"But you want to learn to take care of your gun, Miss Carpenter."

Meeting Mr. Fleming.

All for love 🎼



Preparing for the engagement party.

An unhappy discovery.


Confronted with evidence.

A corpse turns up in the river.

Cat and mouse.

All for love 🎼


This movie was visually delicious! I loved every minute of it, though the scene with Boris Karloff was truly a treat. I don't know what possessed me to go looking online for movies today when I have plenty to watch around here already, but surely some movie magic was at play to lead me to such a wonderful film that I was unaware existed. It was the perfect indulgence to kick off my summer movie viewing. This is a keeper that I will be watching again. If you love shadowy noir murder mysteries, then be sure to check this one out. 

Friday, April 2, 2021

New Year, New Movie: Razzia sur la chnouf (1955)

Today, I started watching Journeys Through French Cinema with director, Bertrand Tavernier. In the first episode, he discusses the works of Jean Gremillon, Max Ophüls and Henri Decoin. That did not make it any easier for me to decide what to choose to watch this evening. I finally decided on Decoin's Razzia sur la chnouf (Raid on Drugs), a movie I pulled from the shelf to watch back in February that features Jean Gabin, one of my favorite French actors, who is the master at playing it cool.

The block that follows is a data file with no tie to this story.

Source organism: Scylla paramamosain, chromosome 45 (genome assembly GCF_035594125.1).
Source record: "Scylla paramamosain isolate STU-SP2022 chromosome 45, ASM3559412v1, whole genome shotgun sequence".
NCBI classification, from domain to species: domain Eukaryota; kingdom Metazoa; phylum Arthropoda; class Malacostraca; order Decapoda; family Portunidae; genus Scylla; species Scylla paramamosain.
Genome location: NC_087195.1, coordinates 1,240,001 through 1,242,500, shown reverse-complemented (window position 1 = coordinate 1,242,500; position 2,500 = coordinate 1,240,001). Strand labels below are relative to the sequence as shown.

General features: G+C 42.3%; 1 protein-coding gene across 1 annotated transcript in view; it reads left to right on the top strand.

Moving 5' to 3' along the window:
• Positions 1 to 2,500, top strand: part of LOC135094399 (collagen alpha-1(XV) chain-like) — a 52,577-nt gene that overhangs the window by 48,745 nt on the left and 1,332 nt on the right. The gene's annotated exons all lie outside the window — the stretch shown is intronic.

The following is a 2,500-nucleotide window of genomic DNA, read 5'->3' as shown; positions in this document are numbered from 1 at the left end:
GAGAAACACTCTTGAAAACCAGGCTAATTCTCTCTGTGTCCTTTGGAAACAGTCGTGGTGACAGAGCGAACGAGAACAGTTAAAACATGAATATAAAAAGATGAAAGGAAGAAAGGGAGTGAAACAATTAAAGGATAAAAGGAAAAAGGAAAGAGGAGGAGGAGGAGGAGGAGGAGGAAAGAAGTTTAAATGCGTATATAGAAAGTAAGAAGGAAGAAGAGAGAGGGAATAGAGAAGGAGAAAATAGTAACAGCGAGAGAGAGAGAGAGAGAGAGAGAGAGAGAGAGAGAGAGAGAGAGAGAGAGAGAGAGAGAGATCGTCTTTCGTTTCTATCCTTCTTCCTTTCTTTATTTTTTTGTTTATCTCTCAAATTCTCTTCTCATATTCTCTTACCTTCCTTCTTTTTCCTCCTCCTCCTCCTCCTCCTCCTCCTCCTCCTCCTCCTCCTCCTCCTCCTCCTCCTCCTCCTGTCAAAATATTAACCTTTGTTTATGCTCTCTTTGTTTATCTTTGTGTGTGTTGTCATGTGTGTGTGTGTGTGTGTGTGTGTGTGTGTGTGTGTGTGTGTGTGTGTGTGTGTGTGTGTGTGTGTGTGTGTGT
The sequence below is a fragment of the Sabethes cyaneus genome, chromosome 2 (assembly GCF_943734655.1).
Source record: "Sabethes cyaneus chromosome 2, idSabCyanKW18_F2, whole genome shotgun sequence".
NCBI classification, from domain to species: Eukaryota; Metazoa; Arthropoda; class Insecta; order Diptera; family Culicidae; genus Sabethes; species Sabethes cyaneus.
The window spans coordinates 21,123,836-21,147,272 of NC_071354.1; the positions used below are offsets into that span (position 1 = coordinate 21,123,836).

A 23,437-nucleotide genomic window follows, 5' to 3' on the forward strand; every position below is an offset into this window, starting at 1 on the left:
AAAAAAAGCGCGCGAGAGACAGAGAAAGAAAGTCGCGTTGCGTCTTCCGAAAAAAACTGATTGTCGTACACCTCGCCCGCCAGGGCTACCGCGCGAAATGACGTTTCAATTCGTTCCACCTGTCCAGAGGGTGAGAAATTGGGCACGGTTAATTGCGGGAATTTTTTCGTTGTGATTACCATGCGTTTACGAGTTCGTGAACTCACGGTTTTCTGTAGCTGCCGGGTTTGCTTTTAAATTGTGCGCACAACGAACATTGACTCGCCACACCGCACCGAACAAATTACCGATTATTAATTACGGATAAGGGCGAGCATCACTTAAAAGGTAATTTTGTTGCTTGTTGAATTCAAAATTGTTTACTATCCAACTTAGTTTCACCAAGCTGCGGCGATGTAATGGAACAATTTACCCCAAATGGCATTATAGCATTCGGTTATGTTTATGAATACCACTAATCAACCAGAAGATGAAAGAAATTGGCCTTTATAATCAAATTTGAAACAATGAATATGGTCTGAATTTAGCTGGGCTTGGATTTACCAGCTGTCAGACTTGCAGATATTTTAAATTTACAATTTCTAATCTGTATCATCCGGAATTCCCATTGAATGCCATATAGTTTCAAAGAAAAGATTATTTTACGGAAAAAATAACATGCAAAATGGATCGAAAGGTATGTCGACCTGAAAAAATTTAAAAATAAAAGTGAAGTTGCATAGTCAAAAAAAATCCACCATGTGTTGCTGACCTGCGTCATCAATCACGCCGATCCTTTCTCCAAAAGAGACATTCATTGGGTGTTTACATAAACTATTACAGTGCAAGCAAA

The Gist

Henri from Nantes has been recruited to help improve drug distribution in Paris after running an efficient operation the US. Business begins to improve under his direction, but the police are closing in on operations. In the end, Henri proves how ruthless he can be. 

Memorable Moments